Operation Call it Quits: Strengthening Efforts to Stop Robocalls

Call it Quits

If you feel like recently you’ve been getting more robocalls (a call that uses an automated dialer to deliver a pre-recorded message), you’re not alone. In May 2019, U.S. households received more than 4.7 million robocalls—an increase of over 17% from the previous year. (In fact, while writing this blog, the writer received a robocall!)

To help consumers protect themselves against these illegal calls, AG Racine has joined a group of attorneys general and the Federal Trade Commission (FTC) in a new public education campaign called “Operation Call it Quits.” This campaign teaches consumers how to stop unwanted calls on a mobile phone, on a landline, and if they’re home phone uses the internet (VoIP). This campaign is part of OAG’s  ongoing effort to help stem the tide of these pre-recorded calls. AG Racine is also part of a bipartisan working group of Attorneys General that works to promote consumer education and the development of technology-based solutions to block robocalls and combat caller ID spoofing, where robocallers mimic a recipient’s area code on their caller ID to increase the likelihood that the recipient will answer the phone.

Below are six ways you can reduce the number of robocalls you receive:

  1. Register on the national “Do Not Call” list. While the national Do Not Call list is not a foolproof safeguard against robocallers, it is still a good first line of defense to protect yourself. You can call 888-382-1222 or visit www.donotcall.gov to register your phone number.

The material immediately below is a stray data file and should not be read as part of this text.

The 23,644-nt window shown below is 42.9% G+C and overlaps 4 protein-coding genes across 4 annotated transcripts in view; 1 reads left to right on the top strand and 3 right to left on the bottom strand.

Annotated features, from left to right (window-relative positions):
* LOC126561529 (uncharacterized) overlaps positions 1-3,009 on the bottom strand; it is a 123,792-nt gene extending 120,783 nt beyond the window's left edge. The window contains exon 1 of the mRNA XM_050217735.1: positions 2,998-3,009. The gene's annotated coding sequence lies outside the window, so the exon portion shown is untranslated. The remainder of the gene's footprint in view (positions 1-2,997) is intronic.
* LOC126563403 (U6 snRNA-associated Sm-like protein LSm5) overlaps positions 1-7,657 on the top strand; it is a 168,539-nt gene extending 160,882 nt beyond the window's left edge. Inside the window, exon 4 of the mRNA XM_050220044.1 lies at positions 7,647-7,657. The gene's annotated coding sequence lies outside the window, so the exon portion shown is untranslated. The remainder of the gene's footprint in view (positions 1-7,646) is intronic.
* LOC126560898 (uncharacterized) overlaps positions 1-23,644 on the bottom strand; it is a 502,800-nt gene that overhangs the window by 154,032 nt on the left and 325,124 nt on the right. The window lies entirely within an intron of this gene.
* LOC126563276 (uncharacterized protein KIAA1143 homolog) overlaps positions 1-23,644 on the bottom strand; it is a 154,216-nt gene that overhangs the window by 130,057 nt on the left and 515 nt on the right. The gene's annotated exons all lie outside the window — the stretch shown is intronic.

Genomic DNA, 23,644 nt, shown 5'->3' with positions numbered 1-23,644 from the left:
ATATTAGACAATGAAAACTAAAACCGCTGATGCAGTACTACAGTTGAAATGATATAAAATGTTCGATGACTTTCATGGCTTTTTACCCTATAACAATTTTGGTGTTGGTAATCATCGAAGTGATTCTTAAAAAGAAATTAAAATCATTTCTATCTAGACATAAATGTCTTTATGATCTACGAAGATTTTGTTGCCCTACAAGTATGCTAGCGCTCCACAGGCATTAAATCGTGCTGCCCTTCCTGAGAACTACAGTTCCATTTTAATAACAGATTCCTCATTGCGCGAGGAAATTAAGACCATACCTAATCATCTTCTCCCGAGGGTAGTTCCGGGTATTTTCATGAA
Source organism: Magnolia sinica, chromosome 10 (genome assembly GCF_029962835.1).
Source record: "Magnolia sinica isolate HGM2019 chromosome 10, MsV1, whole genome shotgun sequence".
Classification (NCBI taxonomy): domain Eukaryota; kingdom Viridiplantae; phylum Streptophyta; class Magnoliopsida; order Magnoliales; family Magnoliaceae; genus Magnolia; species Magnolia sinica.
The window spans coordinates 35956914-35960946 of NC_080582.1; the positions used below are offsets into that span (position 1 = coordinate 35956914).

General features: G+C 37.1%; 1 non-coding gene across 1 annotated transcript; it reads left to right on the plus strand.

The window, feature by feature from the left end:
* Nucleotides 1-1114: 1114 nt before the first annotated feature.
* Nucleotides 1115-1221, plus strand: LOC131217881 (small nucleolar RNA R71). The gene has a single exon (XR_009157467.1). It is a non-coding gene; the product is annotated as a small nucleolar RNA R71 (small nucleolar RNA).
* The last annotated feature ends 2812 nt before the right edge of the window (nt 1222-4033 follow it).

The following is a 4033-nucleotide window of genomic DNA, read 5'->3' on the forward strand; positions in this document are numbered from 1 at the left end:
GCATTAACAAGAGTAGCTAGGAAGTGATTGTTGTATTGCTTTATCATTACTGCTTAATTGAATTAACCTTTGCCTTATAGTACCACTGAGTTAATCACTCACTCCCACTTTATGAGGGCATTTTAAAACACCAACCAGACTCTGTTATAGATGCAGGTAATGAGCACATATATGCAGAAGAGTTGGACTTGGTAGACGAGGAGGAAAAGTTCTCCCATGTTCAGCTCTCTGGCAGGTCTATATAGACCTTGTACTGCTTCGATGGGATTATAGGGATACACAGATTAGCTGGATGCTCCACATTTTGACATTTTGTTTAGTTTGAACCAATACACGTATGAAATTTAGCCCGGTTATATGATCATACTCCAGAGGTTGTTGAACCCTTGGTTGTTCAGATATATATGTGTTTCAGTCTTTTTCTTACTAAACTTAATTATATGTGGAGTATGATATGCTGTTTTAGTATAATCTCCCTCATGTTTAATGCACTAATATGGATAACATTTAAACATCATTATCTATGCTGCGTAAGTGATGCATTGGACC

2. Do not answer anonymous calls. If you do not recognize a caller, do not answer the phone and let it go to voicemail or an answering machine. Often telemarketers will keep calling a phone number if they know a live person will pick up the phone.
  3. If you accidentally answer a robocall, just hang up. If you press any numbers or answer questions, it could lead to more calls.
  4. Use a blocking service. There are call blocking smartphone apps and voicemail services offered that may be used to block unwanted calls. 
  5. Think twice before sharing your phone number. Each time you share your number with a sign-up list, this increases the likelihood that either the recipient will call you or will sell your number to another telemarketer.  
  6. Submit a complaint—even if you receive a robocall and are not scammed out of money: Submit a complaint to OAG by calling (202) 442-9828 or emailing consumer.protection@dc.gov. You may also submit a complaint to the Federal Trade Commission by visiting ftc.gov/complaint or calling (877) 832-4357. Your complaints help us keep track of illegal and unwanted robocalls. The FTC analyzes complaint data and trends to identify illegal callers based on calling patterns. They also use additional information you report, like any number you’re told to call back, to track down scammers.

The Office of the Attorney General works to educate District residents about their consumer rights, responds to individual consumer complaints, and takes appropriate law enforcement action when possible. Browse OAG’s Consumer Protection Library to learn how to protect yourself from common scams.